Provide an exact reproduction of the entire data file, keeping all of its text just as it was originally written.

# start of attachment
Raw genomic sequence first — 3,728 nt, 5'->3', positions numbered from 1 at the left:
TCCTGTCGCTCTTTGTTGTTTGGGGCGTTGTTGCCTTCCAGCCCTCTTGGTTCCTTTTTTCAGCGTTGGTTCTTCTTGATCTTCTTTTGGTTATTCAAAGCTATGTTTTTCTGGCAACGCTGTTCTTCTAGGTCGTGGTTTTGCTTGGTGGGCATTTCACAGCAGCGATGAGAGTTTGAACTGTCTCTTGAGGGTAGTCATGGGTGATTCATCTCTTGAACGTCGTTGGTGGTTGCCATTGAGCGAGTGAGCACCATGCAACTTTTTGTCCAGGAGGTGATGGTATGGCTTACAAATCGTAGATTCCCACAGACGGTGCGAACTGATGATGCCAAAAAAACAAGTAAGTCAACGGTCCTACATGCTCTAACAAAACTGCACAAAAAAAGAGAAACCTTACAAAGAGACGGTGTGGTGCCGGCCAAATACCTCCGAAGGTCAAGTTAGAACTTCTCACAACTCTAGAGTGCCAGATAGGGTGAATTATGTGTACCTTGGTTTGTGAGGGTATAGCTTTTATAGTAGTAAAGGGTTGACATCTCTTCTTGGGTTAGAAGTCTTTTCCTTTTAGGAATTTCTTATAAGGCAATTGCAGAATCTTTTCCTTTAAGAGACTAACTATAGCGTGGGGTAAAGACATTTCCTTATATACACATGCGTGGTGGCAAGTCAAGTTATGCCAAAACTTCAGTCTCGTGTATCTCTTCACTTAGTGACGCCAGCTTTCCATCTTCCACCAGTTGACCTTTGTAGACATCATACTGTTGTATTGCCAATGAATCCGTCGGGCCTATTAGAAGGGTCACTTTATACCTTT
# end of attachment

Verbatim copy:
Raw genomic sequence first — 3,728 nt, 5'->3', positions numbered from 1 at the left:
TCCTGTCGCTCTTTGTTGTTTGGGGCGTTGTTGCCTTCCAGCCCTCTTGGTTCCTTTTTTCAGCGTTGGTTCTTCTTGATCTTCTTTTGGTTATTCAAAGCTATGTTTTTCTGGCAACGCTGTTCTTCTAGGTCGTGGTTTTGCTTGGTGGGCATTTCACAGCAGCGATGAGAGTTTGAACTGTCTCTTGAGGGTAGTCATGGGTGATTCATCTCTTGAACGTCGTTGGTGGTTGCCATTGAGCGAGTGAGCACCATGCAACTTTTTGTCCAGGAGGTGATGGTATGGCTTACAAATCGTAGATTCCCACAGACGGTGCGAACTGATGATGCCAAAAAAACAAGTAAGTCAACGGTCCTACATGCTCTAACAAAACTGCACAAAAAAAGAGAAACCTTACAAAGAGACGGTGTGGTGCCGGCCAAATACCTCCGAAGGTCAAGTTAGAACTTCTCACAACTCTAGAGTGCCAGATAGGGTGAATTATGTGTACCTTGGTTTGTGAGGGTATAGCTTTTATAGTAGTAAAGGGTTGACATCTCTTCTTGGGTTAGAAGTCTTTTCCTTTTAGGAATTTCTTATAAGGCAATTGCAGAATCTTTTCCTTTAAGAGACTAACTATAGCGTGGGGTAAAGACATTTCCTTATATACACATGCGTGGTGGCAAGTCAAGTTATGCCAAAACTTCAGTCTCGTGTATCTCTTCACTTAGTGACGCCAGCTTTCCATCTTCCACCAGTTGACCTTTGTAGACATCATACTGTTGTATTGCCAATGAATCCGTCGGGCCTATTAGAAGGGTCACTTTATACCTTT